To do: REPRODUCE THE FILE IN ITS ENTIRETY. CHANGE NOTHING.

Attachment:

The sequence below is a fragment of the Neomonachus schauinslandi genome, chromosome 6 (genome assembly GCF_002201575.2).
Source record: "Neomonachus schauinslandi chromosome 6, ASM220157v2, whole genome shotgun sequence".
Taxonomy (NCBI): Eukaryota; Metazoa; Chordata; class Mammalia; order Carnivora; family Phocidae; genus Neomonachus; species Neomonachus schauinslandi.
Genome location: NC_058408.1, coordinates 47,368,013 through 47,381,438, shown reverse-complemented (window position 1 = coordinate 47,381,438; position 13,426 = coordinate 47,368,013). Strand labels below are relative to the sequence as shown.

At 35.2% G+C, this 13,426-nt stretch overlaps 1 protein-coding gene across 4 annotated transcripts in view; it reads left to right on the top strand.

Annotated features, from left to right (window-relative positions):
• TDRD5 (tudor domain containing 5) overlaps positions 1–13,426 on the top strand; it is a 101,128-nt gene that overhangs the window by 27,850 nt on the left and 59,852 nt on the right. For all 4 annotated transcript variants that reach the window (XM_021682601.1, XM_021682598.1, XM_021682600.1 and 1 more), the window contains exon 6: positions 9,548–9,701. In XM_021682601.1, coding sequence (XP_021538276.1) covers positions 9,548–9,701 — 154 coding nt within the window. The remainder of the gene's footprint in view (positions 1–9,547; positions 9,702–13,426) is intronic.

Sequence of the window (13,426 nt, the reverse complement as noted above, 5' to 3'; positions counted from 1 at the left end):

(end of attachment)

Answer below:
The sequence below is a fragment of the Neomonachus schauinslandi genome, chromosome 6 (genome assembly GCF_002201575.2).
Source record: "Neomonachus schauinslandi chromosome 6, ASM220157v2, whole genome shotgun sequence".
Taxonomy (NCBI): Eukaryota; Metazoa; Chordata; class Mammalia; order Carnivora; family Phocidae; genus Neomonachus; species Neomonachus schauinslandi.
Genome location: NC_058408.1, coordinates 47,368,013 through 47,381,438, shown reverse-complemented (window position 1 = coordinate 47,381,438; position 13,426 = coordinate 47,368,013). Strand labels below are relative to the sequence as shown.

At 35.2% G+C, this 13,426-nt stretch overlaps 1 protein-coding gene across 4 annotated transcripts in view; it reads left to right on the top strand.

Annotated features, from left to right (window-relative positions):
• TDRD5 (tudor domain containing 5) overlaps positions 1–13,426 on the top strand; it is a 101,128-nt gene that overhangs the window by 27,850 nt on the left and 59,852 nt on the right. For all 4 annotated transcript variants that reach the window (XM_021682601.1, XM_021682598.1, XM_021682600.1 and 1 more), the window contains exon 6: positions 9,548–9,701. In XM_021682601.1, coding sequence (XP_021538276.1) covers positions 9,548–9,701 — 154 coding nt within the window. The remainder of the gene's footprint in view (positions 1–9,547; positions 9,702–13,426) is intronic.

Sequence of the window (13,426 nt, the reverse complement as noted above, 5' to 3'; positions counted from 1 at the left end):